Monsterize The Industry!
To Lee, the same "push marketing" can be extended to audio systems and accessory components. "Today's problem is not the technology or the customers, but the salespeople," he says. Lee believes that the ease of selling video has diluted the sales skills that are necessary in order to successfully sell audio. "When you used to sell audio, you used to ask about musical tastes, about room size—you'd qualify the customer. You lose all that in video." Monster's Mr. HiTME program hopes to apply the same kind of romance toward audio components that the company has successfully applied to its core cable products.
Says Lee, "We're going to train people on how to sell audio. If you look at the Monster lineage, it's all attachment-selling." This dedication to attachment is the basis of the Monster M4 program which has been serving dealers profitably for years. The four M's—Mix, Merchandising, "Monsterization" and Management Commitment—have created a lucrative product category where one never existed before.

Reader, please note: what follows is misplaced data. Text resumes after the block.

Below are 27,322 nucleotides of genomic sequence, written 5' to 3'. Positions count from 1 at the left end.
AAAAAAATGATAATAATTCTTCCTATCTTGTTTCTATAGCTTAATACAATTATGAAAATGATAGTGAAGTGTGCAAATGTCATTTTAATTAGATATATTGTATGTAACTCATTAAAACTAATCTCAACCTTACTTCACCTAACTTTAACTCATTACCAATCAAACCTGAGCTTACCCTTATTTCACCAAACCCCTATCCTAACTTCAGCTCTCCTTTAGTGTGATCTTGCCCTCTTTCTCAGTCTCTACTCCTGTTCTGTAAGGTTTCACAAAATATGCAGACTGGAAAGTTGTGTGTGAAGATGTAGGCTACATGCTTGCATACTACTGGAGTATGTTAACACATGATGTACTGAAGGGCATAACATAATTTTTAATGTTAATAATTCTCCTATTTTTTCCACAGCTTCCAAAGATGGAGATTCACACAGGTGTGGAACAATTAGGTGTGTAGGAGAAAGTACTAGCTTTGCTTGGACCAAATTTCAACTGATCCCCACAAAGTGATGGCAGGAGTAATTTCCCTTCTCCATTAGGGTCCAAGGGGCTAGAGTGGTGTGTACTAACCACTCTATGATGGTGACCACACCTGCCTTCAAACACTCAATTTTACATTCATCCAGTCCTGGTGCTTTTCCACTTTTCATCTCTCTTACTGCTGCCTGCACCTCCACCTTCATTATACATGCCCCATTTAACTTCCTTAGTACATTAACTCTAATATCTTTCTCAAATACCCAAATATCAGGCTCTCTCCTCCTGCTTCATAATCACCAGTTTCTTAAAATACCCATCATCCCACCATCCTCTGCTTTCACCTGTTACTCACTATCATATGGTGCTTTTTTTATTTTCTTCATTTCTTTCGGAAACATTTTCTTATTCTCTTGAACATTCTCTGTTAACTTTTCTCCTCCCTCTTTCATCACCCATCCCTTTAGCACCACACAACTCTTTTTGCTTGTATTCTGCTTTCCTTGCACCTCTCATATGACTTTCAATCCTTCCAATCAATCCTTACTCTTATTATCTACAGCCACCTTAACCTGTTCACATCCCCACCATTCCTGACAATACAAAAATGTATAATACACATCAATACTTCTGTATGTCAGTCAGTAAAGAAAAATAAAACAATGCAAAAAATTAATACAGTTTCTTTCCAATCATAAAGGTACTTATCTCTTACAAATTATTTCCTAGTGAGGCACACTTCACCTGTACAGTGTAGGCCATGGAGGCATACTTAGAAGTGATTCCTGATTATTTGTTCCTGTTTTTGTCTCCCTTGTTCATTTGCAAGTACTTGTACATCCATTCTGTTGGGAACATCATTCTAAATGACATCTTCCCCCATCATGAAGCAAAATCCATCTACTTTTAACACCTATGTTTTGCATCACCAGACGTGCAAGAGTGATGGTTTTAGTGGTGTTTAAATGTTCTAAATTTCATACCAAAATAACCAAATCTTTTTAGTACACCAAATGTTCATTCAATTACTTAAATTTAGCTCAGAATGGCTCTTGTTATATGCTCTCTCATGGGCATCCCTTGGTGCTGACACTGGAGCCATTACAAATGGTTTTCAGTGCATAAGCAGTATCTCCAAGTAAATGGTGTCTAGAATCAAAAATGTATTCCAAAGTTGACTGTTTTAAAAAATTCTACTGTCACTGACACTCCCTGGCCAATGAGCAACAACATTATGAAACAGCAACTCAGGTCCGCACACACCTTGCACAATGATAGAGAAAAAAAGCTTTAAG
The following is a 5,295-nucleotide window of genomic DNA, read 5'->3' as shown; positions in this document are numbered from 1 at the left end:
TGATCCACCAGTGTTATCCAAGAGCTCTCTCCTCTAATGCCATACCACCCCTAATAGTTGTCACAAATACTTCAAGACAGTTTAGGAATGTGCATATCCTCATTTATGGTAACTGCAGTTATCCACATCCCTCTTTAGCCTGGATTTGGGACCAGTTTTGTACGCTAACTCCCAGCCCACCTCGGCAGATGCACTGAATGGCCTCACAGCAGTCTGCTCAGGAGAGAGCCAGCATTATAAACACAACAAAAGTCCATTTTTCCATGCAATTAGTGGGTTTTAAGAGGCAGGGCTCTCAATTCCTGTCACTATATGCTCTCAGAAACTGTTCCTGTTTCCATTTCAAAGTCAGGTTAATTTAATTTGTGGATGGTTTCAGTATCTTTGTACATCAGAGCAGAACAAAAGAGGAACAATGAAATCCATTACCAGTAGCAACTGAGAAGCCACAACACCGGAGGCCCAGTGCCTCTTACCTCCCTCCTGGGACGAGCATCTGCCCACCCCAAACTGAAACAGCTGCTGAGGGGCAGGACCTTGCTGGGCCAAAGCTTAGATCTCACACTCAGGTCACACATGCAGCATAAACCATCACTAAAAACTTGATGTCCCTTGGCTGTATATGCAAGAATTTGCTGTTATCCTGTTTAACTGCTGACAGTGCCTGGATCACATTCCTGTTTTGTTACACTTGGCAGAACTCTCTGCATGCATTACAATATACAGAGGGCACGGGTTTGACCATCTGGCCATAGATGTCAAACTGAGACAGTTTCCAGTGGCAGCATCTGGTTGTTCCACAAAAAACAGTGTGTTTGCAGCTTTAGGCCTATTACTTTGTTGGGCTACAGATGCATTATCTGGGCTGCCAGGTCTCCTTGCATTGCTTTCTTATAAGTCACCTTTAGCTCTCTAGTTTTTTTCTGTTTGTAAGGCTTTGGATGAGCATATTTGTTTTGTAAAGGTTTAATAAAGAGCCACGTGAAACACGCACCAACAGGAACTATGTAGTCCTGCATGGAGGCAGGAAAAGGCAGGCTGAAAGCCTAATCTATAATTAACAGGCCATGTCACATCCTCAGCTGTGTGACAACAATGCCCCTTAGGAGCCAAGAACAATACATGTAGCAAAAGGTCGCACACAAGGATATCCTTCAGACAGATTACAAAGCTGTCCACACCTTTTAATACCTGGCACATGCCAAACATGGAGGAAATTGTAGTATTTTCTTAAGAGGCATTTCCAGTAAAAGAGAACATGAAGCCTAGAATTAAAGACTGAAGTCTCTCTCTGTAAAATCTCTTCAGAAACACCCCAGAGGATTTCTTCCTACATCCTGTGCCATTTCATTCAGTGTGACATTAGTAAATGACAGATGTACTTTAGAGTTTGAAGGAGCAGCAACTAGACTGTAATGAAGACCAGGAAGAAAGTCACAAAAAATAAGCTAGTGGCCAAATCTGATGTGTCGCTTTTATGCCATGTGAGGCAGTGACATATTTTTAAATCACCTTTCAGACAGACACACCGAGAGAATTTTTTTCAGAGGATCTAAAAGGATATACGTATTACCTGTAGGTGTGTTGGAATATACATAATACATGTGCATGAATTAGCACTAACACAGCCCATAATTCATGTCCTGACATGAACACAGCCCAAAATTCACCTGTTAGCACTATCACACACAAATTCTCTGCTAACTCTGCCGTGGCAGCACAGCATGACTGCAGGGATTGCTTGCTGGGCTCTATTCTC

Monster's new product lines are designed to capitalize on obvious attachments to a lifestyle-oriented A/V sale. As an example, the company has developed a frame for plasma sets that incorporates integrated (and invisible) L-C-R speakers. There's also a new line of component centers—Monster doesn't call them furniture—that have the styling and build quality that immediately make them a player in this sector. According to Lee, Monster's dealers are thrilled by the prospect of these new products. "Our retailers asked us to help them," he says. "They said we're doing very well with cables and power management, can you add something in audio or video? And now, we have."